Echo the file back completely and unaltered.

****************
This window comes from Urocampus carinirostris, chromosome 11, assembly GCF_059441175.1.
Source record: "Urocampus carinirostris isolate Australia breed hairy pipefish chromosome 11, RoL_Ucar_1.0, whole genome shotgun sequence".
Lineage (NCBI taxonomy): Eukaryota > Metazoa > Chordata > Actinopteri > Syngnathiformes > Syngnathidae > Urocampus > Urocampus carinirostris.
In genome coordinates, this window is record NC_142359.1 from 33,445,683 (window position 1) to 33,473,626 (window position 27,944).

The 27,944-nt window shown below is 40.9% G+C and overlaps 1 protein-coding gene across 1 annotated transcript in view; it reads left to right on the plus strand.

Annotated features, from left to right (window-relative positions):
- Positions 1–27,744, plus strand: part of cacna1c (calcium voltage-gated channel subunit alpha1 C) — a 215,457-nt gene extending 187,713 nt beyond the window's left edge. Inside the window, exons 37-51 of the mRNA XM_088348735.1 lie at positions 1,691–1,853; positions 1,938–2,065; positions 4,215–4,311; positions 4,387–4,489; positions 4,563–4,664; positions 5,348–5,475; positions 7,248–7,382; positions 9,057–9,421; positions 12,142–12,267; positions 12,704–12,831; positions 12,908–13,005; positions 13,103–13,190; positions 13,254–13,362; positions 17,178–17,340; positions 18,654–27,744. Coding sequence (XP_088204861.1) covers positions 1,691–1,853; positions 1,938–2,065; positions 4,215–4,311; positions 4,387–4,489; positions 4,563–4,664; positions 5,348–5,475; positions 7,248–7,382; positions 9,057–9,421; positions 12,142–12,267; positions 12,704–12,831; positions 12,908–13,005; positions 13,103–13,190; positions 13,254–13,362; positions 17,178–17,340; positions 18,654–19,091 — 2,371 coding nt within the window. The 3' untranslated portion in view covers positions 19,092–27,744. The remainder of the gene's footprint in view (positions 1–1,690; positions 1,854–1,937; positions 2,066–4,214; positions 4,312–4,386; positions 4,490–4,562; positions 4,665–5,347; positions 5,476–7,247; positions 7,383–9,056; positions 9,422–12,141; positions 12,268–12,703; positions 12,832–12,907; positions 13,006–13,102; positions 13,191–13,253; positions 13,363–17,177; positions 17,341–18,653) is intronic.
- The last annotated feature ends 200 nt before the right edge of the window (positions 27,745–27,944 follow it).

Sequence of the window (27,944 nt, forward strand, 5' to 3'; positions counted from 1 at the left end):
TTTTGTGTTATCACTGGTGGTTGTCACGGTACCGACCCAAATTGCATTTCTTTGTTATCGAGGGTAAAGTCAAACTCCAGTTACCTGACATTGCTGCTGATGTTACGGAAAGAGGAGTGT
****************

This window comes from Urocampus carinirostris, chromosome 11, assembly GCF_059441175.1.
Source record: "Urocampus carinirostris isolate Australia breed hairy pipefish chromosome 11, RoL_Ucar_1.0, whole genome shotgun sequence".
Lineage (NCBI taxonomy): Eukaryota > Metazoa > Chordata > Actinopteri > Syngnathiformes > Syngnathidae > Urocampus > Urocampus carinirostris.
In genome coordinates, this window is record NC_142359.1 from 33,445,683 (window position 1) to 33,473,626 (window position 27,944).

The 27,944-nt window shown below is 40.9% G+C and overlaps 1 protein-coding gene across 1 annotated transcript in view; it reads left to right on the plus strand.

Annotated features, from left to right (window-relative positions):
- Positions 1–27,744, plus strand: part of cacna1c (calcium voltage-gated channel subunit alpha1 C) — a 215,457-nt gene extending 187,713 nt beyond the window's left edge. Inside the window, exons 37-51 of the mRNA XM_088348735.1 lie at positions 1,691–1,853; positions 1,938–2,065; positions 4,215–4,311; positions 4,387–4,489; positions 4,563–4,664; positions 5,348–5,475; positions 7,248–7,382; positions 9,057–9,421; positions 12,142–12,267; positions 12,704–12,831; positions 12,908–13,005; positions 13,103–13,190; positions 13,254–13,362; positions 17,178–17,340; positions 18,654–27,744. Coding sequence (XP_088204861.1) covers positions 1,691–1,853; positions 1,938–2,065; positions 4,215–4,311; positions 4,387–4,489; positions 4,563–4,664; positions 5,348–5,475; positions 7,248–7,382; positions 9,057–9,421; positions 12,142–12,267; positions 12,704–12,831; positions 12,908–13,005; positions 13,103–13,190; positions 13,254–13,362; positions 17,178–17,340; positions 18,654–19,091 — 2,371 coding nt within the window. The 3' untranslated portion in view covers positions 19,092–27,744. The remainder of the gene's footprint in view (positions 1–1,690; positions 1,854–1,937; positions 2,066–4,214; positions 4,312–4,386; positions 4,490–4,562; positions 4,665–5,347; positions 5,476–7,247; positions 7,383–9,056; positions 9,422–12,141; positions 12,268–12,703; positions 12,832–12,907; positions 13,006–13,102; positions 13,191–13,253; positions 13,363–17,177; positions 17,341–18,653) is intronic.
- The last annotated feature ends 200 nt before the right edge of the window (positions 27,745–27,944 follow it).

Sequence of the window (27,944 nt, forward strand, 5' to 3'; positions counted from 1 at the left end):
TTTTGTGTTATCACTGGTGGTTGTCACGGTACCGACCCAAATTGCATTTCTTTGTTATCGAGGGTAAAGTCAAACTCCAGTTACCTGACATTGCTGCTGATGTTACGGAAAGAGGAGTGT